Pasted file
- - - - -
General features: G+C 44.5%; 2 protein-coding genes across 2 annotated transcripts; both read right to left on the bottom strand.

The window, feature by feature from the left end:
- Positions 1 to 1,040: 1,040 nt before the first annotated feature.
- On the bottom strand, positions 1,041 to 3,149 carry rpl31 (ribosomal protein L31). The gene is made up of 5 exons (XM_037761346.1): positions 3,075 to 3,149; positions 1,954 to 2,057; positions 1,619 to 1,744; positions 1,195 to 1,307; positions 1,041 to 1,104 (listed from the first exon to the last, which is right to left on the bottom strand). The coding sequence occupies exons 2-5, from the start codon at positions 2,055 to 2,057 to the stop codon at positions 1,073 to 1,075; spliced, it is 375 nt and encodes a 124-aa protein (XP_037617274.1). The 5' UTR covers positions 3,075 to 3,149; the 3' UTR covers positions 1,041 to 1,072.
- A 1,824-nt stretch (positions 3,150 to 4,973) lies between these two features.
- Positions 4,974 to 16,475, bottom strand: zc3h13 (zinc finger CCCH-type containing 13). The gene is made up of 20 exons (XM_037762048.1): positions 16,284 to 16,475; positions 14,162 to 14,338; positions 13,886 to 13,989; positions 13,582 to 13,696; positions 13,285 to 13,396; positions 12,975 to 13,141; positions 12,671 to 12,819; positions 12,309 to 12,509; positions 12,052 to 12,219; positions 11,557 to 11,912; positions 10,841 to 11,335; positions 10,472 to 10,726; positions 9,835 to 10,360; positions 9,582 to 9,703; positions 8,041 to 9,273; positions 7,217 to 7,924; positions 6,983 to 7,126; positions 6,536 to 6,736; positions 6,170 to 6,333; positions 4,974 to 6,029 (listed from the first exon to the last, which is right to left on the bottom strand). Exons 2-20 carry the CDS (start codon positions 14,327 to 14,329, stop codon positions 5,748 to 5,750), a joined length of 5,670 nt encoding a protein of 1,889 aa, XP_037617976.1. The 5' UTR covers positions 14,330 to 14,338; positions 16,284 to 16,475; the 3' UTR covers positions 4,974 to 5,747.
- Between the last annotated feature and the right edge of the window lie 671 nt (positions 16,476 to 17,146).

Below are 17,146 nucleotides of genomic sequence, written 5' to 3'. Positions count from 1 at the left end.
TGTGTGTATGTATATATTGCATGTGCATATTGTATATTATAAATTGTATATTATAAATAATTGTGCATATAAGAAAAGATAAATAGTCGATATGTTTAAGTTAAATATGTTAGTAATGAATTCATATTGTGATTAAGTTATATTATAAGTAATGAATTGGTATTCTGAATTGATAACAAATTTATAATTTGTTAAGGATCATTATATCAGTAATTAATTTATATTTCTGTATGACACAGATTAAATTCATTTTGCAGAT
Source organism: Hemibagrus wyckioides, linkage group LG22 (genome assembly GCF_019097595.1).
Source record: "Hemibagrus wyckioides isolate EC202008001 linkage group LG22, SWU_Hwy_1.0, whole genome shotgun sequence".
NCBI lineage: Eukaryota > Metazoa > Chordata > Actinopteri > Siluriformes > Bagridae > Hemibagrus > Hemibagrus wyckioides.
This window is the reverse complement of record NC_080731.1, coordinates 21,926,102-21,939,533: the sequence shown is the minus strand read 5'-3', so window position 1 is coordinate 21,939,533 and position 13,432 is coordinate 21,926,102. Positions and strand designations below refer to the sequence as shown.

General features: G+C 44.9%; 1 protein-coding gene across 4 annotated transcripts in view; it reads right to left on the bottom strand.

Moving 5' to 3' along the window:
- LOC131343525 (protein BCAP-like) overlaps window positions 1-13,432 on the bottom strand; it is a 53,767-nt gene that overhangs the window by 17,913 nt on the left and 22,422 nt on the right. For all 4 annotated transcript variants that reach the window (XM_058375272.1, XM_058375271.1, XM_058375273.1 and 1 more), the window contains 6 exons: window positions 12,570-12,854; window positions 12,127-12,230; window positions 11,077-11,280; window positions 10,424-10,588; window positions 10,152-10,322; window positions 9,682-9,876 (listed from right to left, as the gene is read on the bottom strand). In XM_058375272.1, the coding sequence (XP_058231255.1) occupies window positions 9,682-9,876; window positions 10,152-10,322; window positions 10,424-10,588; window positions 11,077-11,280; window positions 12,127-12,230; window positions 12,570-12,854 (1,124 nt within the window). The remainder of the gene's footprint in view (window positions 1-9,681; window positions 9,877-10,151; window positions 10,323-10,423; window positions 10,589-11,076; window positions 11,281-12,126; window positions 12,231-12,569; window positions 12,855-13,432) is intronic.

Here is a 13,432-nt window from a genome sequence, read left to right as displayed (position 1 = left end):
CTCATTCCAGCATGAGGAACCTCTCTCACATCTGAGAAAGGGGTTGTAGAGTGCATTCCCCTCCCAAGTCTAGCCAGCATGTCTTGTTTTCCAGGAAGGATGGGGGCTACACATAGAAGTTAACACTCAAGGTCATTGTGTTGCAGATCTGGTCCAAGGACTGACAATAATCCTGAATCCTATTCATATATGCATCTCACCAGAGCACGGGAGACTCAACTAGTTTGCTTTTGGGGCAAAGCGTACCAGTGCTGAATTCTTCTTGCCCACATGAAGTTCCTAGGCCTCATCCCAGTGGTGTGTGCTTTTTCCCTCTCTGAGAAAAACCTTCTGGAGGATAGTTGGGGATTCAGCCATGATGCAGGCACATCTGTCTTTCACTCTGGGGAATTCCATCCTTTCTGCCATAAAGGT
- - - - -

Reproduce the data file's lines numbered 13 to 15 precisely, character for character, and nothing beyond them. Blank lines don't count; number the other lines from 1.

This window is the reverse complement of record NC_080731.1, coordinates 21,926,102-21,939,533: the sequence shown is the minus strand read 5'-3', so window position 1 is coordinate 21,939,533 and position 13,432 is coordinate 21,926,102. Positions and strand designations below refer to the sequence as shown.

General features: G+C 44.9%; 1 protein-coding gene across 4 annotated transcripts in view; it reads right to left on the bottom strand.

Moving 5' to 3' along the window: